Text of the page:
Neurodiversity relates to the way our brains are wired differently, and broadly speaking, the term takes in autism, dyslexia, ADHD, and other neurological conditions. Although many neurodiverse individuals have exceptional talents and other superior attributes, unfortunately, they remain poorly understood and stereotyped, leading to high rates of unemployment or underemployment.

The behaviors of many neurodiverse candidates run counter to common notions of what makes for a good job interview and a solid hire. Strong communication skills, persuasiveness, confident body language, and adherence to social cues are criteria that systematically screen out neurodiverse applicants in conventional interviewing formats.

People who see things differently and act differently struggle to get past traditional assessment tests or fit the profile prospective employers are looking for.

Neurodiversity as an advantage

But being different can make a difference. Companies that hire workers with disabilities outperform their competitors, averaging 28% higher revenue, according to an Accenture study. Diverse workplaces also see gains in employee retention and engagement, quality, and innovation.

Great minds don’t always think alike and that’s good. Many people with differently wired brains have higher-than-average abilities and varied talents that complement a variety of roles, from software engineering and data or animal science to accounting, content writing and manufacturing.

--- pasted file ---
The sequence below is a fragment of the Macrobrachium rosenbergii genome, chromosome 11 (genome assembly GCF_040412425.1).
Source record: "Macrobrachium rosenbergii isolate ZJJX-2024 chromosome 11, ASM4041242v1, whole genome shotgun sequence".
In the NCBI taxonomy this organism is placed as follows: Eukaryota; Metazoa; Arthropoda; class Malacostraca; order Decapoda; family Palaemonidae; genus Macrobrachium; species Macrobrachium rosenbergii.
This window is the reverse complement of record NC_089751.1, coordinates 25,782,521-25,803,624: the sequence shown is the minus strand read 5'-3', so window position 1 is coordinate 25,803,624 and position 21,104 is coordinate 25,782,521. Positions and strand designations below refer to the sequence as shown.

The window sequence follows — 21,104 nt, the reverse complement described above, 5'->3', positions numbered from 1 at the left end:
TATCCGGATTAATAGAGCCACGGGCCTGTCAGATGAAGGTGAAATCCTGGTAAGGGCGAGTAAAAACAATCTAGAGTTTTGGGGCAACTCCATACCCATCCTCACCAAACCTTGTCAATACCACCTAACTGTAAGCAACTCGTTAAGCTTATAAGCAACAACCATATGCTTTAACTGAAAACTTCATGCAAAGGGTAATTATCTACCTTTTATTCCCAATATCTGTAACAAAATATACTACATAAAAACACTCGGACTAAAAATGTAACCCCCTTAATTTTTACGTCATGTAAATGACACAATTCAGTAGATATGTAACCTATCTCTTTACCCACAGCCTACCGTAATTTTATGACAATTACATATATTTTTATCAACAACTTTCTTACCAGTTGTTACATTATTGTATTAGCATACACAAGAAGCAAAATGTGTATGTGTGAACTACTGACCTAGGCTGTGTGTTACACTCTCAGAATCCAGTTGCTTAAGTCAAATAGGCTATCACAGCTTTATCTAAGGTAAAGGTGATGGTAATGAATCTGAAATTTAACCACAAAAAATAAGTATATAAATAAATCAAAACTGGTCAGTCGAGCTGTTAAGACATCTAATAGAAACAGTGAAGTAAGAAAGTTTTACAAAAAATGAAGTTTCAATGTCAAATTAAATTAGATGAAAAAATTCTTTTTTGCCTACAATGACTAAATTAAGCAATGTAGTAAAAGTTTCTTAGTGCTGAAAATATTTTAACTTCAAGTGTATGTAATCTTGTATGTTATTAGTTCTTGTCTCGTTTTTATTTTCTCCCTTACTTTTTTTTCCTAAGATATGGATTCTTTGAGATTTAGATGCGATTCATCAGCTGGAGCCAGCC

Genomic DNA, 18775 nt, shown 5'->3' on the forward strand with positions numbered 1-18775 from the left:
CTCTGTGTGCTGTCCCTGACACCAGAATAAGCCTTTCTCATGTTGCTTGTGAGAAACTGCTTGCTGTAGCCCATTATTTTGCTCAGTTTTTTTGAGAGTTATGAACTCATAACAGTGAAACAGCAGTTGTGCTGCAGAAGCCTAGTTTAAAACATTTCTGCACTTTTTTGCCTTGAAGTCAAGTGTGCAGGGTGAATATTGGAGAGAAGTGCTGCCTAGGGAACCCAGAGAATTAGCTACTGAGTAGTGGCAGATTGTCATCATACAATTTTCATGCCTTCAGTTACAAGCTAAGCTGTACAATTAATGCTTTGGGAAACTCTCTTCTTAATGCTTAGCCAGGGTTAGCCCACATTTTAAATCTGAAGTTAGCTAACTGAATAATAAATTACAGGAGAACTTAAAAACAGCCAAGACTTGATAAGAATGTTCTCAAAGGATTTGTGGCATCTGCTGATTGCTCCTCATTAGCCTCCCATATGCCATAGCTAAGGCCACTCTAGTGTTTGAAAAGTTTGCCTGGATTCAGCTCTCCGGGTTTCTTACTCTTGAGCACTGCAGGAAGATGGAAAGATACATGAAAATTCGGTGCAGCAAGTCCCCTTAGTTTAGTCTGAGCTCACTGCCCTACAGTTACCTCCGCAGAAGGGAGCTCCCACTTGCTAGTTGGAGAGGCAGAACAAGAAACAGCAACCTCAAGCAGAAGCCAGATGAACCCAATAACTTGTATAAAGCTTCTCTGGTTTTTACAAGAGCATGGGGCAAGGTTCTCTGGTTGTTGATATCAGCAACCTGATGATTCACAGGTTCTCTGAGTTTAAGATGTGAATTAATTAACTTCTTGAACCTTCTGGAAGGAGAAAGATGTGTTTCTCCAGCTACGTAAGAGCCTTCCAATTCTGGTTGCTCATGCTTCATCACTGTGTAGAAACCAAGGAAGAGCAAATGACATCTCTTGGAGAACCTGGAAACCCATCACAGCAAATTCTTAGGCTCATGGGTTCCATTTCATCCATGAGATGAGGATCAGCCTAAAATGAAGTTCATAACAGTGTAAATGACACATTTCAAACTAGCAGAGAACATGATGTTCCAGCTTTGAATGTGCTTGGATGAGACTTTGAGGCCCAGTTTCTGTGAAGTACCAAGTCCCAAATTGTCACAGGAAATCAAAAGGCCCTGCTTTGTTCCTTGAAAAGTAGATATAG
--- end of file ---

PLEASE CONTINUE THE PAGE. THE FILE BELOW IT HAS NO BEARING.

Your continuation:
Individuals with dyslexia, for example, tend to have strong problem-solving skills, exceptional spatial reasoning capabilities, and score high on creativity tests. Autistic and other neurodivergent people can have special abilities in pattern recognition, memory, or mathematics. They often thrive on repetition and routine, and have an eye for detail.

Where typical hiring processes fall short for neurodiverse candidates

If you’re failing at finding talented hires for tough-to-fill roles, look no further than your technical interview processes. Applicants are often subjected to technical tests to evaluate critical thinking and problem-solving skills which have no bearing on the actual job role and responsibilities.